Monday, May 23, 2016

Reading challenges

Since retirement I have tried to read at least 100 books a year, reaching that goal for the first time in 2015, with 105 books read. With 39 books read so far this year, I am behind last year's pace but still on course, or nearly so. That is my idea of a good reading challenge, something practical and not overly restrictive.

Yet if you read many book blogs or sites like Goodreads or LibraryThing, you will find mention of all kinds of reading challenges, some of which get a little wild. For Popsugar's 2016 Ultimate Reading Challenge, one must attempt to read, among many others, a book based on a fairy tale, a romance set in the future, a book written by a comedian, a book recommended by someone you just met, the first book you see in a bookstore, a book with a blue cover and a book with a protagonist who has your occupation. One might read books in some of these categories as a matter of course, books with blue covers, for example. In recent years I have read books by Billy Crystal, Bob Newhart, Tim Conway and Carol Burnett, and this year I've read one by Monty Python-alumnus Terry Gilliam, so I guess I'm covered when it comes to comedians. But some categories, such as the first book one sees in a bookstore, could obligate you to read something you simply have no desire to read. What's the fun in that? And that book you don't really want to read could cost you $30 besides.

In One for the Books, a book conveniently with a blue cover, Joe Queenan tells of attempting several self-imposed reading challenges over the years. Among those he has attempted are:

- reading all the books on loan from close friends.

- reading books "I picked off library shelves with my eyes closed."

- reading books "I had always suspected I would hate."

- reading all the coffee-table books in his collection.

- finishing all the books he had previously abandoned.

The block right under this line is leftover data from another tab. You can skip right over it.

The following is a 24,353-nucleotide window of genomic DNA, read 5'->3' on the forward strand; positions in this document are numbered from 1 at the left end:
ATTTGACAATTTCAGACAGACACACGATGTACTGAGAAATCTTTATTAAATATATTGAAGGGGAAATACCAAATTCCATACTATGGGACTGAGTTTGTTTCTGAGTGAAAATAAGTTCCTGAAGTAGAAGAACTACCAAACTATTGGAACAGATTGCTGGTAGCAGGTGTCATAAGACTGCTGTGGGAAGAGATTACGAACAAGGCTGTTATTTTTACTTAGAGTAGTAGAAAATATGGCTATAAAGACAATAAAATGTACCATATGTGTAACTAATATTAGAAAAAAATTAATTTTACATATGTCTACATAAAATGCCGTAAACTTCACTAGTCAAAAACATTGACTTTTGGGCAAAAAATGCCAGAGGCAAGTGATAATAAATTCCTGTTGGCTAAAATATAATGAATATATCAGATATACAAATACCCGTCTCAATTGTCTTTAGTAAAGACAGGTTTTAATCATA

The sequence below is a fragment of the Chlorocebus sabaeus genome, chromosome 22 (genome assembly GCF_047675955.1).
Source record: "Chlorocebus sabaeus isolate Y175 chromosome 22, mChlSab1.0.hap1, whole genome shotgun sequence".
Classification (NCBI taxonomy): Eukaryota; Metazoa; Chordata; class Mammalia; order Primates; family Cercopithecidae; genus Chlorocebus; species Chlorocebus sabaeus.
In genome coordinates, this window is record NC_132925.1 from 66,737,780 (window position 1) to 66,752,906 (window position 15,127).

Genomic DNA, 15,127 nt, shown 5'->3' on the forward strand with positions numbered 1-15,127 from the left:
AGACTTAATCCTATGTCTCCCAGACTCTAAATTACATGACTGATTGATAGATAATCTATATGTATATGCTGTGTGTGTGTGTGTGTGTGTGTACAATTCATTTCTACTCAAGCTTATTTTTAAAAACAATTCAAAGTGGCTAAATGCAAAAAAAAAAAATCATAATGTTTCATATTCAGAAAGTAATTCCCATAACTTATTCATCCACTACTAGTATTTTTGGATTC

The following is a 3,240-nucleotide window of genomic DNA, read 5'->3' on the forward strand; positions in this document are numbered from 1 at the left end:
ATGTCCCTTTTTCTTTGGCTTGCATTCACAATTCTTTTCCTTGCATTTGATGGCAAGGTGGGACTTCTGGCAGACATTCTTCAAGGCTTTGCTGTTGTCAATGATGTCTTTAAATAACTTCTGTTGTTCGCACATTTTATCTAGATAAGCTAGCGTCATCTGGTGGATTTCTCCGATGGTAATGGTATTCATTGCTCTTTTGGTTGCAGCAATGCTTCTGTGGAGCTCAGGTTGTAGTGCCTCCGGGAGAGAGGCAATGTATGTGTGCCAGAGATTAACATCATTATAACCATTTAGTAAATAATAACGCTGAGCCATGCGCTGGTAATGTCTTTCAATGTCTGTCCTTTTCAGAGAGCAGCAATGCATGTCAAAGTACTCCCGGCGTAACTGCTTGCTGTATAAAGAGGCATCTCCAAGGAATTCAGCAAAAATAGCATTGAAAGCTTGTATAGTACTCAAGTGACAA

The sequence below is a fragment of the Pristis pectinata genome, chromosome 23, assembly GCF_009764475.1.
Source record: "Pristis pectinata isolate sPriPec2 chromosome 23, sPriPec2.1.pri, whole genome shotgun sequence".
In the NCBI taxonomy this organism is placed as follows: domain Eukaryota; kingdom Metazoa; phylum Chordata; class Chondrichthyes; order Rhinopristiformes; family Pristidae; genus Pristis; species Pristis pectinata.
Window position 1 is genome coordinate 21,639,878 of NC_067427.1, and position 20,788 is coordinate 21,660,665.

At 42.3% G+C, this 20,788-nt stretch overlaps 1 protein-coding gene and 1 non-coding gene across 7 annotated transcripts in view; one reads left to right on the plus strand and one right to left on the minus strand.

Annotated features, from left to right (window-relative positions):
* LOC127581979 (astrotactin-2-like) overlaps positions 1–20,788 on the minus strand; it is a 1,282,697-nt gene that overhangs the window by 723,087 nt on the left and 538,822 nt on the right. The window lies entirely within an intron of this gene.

- reading a book a day for an entire year.

He didn't get very far with most of these, and one can see why. A person can read only a limited number of books in a lifetime, so why waste time with books with little or no appeal? If you are somebody who can't decide what to read next or who can knock off a book a day, then maybe a challenge like one of these could be fun. But if, like me, you already have a backlog of books you want to read and you feel like you are running out of time to read them, most of these challenges seem more like a burden than an enjoyable game.

I do have other ways of adding a bit of play to my reading choices. I will pick a random number, say 12, then select the 12th unread book on each shelf. Then from those books I will choose which one to read next. This simply makes choosing a book easier, while at the same time adding a little mystery to the process.

When I go to Florida in the fall, I fill a small box of books with unread novels by authors whose last names begin with a certain letter of the alphabet. Last winter I read novels by Donna Leon, Lisa Lutz, Laura Lippman, Joe R. Lansdale and so forth. Next winter I may tackle books by Charles McCarry, Helen MacInnes, Larry McMurtry, Grace McClean and Nancy Mauro, among others. I have a lot of M books, so the final selection will not be easy. But it will be fun.

These aren't really reading challenges, but they may provide me with a pleasure similar to what reading challenges provide others.

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